Florida democratic candidate for Agriculture Commissioner Nikki Fried is making medical marijuana a key part of her platform. The South Florida lobbyist is calling for federal legislation and vowing to expand the state’s medical marijuana industry.
Fried sprung onto the national stage after Wells Fargo closed her campaign account for receiving donations from medical marijuana activists. Since then, she has turned the issue into a key campaign topic.
“The people have spoken – and we keep speaking – but Tallahassee politicians are not listening,” says Fried.
It’s been nearly two years since Floridians overwhelmingly passed the medical marijuana initiative. But state officials have been slow to develop and implement the new laws. Fried vows to change that.
Among her proposals: removing state licensing barriers in place for growers and retailers, not penalizing financial institutions for working with marijuana retailers, and maybe even starting a state bank.
“Something that I have been proposing as well is a state bank that is controlled by the cabinet that we can take dollars from the companies, from patients, and it can be housed in one location,” argues Fried.
She believes a state-chartered bank would force the cabinet to fight against federal regulations and protect the interests of the marijuana industry.
Fried’s opponent, state Rep. Matt Caldwell (R-North Fort Meyers), also supports expanding medical marijuana. He advocates for licensing more dispensaries and bringing oversight of the industry under the Department of Agriculture from the Department of Health.
A Democratic candidate in the race for Florida Commissioner of Agriculture says she’s been “targeted” after her campaign account was closed by Wells Fargo. Nikki Fried claims it’s because of her advocacy for medical marijuana in Florida.
Fried is raising questions as to why her account was shuttered after she received donations from lobbyists supporting medicinal marijuana.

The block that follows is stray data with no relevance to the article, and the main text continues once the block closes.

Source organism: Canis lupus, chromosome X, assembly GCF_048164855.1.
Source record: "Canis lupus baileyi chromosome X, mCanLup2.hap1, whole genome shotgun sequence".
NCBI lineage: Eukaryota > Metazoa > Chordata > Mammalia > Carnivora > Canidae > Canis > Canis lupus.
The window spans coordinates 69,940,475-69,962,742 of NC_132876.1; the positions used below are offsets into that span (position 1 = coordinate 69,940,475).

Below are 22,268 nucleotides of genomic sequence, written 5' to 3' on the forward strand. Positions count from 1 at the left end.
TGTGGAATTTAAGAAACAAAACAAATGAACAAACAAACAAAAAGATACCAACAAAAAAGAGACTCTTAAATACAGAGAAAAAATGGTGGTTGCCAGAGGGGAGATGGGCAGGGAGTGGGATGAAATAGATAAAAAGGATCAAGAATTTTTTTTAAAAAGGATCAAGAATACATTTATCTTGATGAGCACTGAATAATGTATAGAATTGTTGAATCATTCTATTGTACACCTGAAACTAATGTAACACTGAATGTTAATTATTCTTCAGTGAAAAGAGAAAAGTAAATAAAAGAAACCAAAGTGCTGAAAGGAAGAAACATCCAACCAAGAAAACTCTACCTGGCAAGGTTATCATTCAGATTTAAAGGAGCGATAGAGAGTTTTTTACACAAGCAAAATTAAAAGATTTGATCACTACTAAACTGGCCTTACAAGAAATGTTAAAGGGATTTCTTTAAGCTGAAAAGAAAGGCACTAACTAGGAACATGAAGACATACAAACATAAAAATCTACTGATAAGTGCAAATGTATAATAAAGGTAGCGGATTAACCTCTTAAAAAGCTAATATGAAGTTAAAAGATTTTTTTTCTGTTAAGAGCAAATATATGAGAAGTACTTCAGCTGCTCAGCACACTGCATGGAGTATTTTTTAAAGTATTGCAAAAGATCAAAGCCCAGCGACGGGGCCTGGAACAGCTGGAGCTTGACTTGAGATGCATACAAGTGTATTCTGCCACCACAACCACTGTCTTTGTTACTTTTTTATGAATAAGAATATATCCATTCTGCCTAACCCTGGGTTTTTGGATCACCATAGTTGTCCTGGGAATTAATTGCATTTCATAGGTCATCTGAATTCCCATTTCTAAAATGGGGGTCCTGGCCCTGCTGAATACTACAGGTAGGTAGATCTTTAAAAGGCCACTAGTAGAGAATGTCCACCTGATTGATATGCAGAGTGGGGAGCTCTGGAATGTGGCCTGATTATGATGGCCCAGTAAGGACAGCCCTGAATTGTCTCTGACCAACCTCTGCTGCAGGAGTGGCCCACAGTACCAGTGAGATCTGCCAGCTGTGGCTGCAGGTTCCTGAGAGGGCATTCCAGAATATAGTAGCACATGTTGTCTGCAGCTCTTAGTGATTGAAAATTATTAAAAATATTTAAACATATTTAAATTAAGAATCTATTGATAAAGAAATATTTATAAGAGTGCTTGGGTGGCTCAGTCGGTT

“I wonder, how many other accounts they are not looking at? We know across the country that there are candidates out there supporting advocacy for medical purposes and they haven’t shut down their accounts,” Fried said. “Or any of the law firms, or any of the other lobbying shops that have clients for medical marijuana. I was specifically targeted.”
Fried addressed reporters at the Capitol Monday, claiming her campaign being singled out is indicative of the scrutiny medical pot operations face every day.
“At a time when 30 states including Washington D.C. has legalized medical marijuana, and licensed businesses to practice and distribute marijuana to patients and caregivers, access to basic financial stability is virtually impossible to these legal businesses,” Fried said.
Fried says she supports medical marijuana because it’s the will of the voters.
“I am not touching the plant, I am not selling the plant, I am not producing the plant,” Fried said. “I am simply advocating for the expansion of medical marijuana, and that was the reason for closing me down.”
In a statement, Wells Fargo says its policy is “not to bank or provide services to marijuana businesses or for activities related to those businesses.”
The Department of Agriculture oversees some aspects of the medical marijuana industry in Florida, including those related to pesticides, food safety, marijuana doctors in Orlando Florida and more.
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